What are the national rules in case of intestate succession (no will has been set up)?

According to Israeli law, when there is no will, the legal heirs are: the spouse (who has a special status as will be explained hereinafter), and then relatives in 3 "branches" (parantelas):

  • First branch – the deceased's children and their descendants.
  • Second branch - the deceased's parents and their descendants.
  • Third branch - the deceased's grandparents and their descendants.

The second branch will be applied only if there are no heirs in the first branch, and the third branch will be applied only if there are no heirs in the first and second branches.

1.    The deceased's estate is divided between the deceased's spouse (married or common-law spouse) and the heirs according to the said branches, who share between themselves equally.

The spouse receives the movable property (personal belongings) including the car, and in addition receives from the estate:

a). Half (1/2) in case the testator had left children, or children's descendants or parents. The latter receive the other half.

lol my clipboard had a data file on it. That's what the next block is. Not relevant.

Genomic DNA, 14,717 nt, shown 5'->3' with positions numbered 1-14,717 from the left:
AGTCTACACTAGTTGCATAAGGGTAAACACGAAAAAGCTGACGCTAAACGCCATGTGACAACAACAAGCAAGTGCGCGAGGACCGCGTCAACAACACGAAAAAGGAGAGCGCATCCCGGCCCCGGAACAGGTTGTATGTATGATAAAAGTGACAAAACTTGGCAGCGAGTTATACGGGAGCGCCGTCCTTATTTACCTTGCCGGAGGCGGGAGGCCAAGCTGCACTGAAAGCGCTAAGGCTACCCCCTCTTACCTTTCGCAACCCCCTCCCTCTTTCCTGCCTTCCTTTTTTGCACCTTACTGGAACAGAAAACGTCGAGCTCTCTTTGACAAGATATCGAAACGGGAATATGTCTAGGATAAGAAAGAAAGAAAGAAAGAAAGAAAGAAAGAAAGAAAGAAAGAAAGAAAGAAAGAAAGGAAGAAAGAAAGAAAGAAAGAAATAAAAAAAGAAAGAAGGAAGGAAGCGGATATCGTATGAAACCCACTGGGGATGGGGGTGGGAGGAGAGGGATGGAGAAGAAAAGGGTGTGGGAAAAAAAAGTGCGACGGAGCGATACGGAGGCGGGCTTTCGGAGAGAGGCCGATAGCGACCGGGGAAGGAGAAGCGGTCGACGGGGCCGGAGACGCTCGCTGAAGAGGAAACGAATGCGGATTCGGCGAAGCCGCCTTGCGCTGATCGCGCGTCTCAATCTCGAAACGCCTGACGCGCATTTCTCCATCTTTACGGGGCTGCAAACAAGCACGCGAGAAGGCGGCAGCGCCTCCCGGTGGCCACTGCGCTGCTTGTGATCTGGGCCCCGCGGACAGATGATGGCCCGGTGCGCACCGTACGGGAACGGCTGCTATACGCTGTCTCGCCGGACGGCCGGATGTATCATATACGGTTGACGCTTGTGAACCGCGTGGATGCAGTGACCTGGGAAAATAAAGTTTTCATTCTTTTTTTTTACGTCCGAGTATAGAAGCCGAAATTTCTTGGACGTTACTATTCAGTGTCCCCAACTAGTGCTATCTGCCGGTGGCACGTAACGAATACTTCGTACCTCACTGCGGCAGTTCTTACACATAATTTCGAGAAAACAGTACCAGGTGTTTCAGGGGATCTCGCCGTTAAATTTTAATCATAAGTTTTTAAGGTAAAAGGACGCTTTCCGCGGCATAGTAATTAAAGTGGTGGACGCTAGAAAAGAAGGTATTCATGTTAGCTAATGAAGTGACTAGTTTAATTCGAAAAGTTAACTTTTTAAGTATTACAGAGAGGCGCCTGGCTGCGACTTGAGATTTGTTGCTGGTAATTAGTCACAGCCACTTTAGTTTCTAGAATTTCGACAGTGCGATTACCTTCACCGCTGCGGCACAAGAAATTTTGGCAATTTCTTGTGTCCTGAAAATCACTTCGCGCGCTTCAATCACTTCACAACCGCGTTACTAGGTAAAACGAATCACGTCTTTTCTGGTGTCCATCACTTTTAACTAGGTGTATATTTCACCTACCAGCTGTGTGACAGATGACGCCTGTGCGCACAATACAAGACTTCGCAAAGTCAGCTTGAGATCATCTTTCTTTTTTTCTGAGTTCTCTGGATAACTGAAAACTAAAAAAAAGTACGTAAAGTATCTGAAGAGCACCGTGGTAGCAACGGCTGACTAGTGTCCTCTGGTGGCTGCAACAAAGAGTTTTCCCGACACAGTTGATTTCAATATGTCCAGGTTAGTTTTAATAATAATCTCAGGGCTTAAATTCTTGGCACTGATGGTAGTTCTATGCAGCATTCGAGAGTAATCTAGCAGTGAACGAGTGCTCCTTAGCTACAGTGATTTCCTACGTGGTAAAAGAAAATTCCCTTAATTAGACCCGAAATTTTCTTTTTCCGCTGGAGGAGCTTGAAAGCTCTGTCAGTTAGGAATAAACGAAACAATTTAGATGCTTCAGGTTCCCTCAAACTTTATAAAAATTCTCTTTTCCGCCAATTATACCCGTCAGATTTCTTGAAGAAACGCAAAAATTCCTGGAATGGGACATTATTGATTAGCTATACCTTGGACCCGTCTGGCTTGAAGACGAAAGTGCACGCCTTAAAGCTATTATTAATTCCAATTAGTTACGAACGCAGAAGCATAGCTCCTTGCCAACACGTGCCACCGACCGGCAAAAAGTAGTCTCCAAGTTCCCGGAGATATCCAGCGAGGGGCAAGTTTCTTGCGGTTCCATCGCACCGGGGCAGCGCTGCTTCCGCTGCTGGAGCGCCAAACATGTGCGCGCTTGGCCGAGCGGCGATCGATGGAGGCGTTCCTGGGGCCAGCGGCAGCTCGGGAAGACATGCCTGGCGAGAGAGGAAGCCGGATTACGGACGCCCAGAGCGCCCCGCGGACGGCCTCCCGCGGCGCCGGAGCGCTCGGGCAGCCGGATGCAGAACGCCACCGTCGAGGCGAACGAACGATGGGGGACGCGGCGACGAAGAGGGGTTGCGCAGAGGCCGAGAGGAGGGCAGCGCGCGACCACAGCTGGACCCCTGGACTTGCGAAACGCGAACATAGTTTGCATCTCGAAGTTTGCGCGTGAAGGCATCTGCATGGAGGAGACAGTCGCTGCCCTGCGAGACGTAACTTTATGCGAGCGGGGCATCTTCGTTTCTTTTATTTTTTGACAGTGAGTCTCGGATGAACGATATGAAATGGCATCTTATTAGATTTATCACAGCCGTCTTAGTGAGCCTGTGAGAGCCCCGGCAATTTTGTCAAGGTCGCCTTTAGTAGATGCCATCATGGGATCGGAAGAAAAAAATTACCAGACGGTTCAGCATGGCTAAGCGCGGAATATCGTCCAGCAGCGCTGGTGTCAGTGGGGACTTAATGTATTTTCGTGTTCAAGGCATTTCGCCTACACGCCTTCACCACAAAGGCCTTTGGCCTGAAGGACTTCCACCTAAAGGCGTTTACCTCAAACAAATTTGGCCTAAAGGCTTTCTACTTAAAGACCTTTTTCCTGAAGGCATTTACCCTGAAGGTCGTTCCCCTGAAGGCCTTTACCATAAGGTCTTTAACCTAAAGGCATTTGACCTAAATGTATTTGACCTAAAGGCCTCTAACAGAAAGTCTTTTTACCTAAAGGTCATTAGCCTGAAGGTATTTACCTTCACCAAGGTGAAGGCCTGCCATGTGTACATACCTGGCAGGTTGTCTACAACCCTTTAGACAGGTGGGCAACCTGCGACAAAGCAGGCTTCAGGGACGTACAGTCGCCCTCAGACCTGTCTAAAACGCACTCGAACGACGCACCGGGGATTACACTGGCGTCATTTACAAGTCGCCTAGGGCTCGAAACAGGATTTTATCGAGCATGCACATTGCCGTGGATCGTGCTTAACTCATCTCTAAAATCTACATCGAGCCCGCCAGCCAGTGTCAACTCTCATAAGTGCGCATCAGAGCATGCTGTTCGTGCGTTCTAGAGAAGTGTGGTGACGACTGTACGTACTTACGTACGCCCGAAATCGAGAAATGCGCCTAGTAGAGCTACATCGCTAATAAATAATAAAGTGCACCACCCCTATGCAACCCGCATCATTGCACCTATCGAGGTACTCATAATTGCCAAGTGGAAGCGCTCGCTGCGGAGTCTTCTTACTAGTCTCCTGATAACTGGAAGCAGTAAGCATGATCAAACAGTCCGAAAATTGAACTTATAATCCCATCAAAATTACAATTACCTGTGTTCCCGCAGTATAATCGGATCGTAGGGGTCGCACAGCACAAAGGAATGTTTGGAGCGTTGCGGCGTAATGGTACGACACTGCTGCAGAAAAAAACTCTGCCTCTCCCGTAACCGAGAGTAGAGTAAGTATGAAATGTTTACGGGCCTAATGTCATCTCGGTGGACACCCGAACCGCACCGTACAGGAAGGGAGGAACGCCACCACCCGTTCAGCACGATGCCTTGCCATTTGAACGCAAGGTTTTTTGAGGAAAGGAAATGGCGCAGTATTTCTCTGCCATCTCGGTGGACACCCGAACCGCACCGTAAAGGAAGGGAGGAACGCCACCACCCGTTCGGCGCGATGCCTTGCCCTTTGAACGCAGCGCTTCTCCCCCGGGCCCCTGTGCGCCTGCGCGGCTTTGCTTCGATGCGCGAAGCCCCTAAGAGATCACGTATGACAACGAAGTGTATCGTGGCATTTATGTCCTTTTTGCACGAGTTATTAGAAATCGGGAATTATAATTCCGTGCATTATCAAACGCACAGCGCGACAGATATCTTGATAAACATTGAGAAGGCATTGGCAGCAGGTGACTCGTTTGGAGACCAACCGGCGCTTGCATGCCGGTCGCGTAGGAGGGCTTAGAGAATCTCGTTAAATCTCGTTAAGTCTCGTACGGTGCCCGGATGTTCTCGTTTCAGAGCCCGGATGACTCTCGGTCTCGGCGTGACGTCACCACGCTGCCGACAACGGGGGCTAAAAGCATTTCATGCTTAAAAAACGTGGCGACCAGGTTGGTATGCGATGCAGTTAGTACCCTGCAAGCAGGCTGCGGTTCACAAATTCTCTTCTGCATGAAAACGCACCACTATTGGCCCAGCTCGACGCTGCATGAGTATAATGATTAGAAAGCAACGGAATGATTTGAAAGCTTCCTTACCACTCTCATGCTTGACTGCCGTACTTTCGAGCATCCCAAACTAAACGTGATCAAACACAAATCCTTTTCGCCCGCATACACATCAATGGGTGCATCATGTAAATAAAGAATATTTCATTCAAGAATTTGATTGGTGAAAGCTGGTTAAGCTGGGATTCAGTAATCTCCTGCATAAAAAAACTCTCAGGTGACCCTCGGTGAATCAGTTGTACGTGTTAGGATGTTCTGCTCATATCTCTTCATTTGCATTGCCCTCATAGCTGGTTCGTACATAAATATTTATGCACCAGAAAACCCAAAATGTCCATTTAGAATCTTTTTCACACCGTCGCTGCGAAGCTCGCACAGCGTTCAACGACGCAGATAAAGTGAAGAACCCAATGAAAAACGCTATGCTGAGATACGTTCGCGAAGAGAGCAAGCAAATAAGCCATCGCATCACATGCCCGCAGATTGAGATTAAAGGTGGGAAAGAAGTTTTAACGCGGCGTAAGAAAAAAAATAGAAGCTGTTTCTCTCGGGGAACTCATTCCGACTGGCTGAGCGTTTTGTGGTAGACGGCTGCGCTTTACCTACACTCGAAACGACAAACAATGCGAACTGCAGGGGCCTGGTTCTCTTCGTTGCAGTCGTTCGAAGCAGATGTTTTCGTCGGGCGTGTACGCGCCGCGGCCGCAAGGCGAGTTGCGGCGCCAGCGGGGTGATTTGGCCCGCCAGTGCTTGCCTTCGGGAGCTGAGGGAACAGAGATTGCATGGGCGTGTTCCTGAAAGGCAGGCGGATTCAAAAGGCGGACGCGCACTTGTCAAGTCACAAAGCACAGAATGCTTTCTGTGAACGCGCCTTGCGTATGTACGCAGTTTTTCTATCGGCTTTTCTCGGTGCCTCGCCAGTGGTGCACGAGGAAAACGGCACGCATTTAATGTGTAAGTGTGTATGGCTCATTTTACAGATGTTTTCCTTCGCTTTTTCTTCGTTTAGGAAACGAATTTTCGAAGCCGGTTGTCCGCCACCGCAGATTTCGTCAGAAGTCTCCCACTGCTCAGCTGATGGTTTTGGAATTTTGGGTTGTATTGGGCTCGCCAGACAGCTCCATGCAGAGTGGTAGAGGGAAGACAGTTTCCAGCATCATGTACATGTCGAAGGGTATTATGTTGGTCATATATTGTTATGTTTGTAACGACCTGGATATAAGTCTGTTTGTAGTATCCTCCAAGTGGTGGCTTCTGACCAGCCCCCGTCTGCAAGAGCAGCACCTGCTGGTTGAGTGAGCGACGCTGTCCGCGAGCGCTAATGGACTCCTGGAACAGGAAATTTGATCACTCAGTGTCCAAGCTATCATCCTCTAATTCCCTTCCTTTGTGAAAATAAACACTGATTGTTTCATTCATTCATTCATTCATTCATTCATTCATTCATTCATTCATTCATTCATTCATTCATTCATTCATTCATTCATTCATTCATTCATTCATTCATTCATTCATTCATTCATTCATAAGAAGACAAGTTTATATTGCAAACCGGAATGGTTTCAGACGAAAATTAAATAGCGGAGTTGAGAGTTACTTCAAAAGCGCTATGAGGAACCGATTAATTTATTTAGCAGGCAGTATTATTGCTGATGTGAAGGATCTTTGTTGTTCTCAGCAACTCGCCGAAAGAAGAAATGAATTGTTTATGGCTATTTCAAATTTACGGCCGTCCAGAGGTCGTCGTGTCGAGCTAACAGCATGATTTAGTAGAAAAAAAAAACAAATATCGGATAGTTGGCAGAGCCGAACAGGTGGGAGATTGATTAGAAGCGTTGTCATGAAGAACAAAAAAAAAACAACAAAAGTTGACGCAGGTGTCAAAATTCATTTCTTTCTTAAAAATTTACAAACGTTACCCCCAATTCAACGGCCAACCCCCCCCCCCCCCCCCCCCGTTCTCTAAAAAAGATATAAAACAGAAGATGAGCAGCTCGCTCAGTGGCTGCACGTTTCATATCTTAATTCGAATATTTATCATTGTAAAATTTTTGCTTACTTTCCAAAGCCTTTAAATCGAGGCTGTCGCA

b). Two thirds (2/3) in case the testator did not leave any children, children's children or parents, but had left brothers/sisters or their descendants or grandparents. The latter receive the other third which is shared equally between themselves. However, if the remaining spouse was married to the deceased for at least 3 years before the death, and had lived with the deceased in a  residential apartment/property which is part of the estate, then the spouse shall receive the apartment entirely, and 2/3 of the remaining assets.

c). In case the deceased did not leave any of the said relatives, the spouse shall inherit the entire estate.

d). If the deceased did not have a spouse, his children (or other heirs according to the three branches) will share equally the estate.

2.    The deceased's children have a priority over the deceased's parents, and the deceased's parents have a priority over the deceased's grandparents.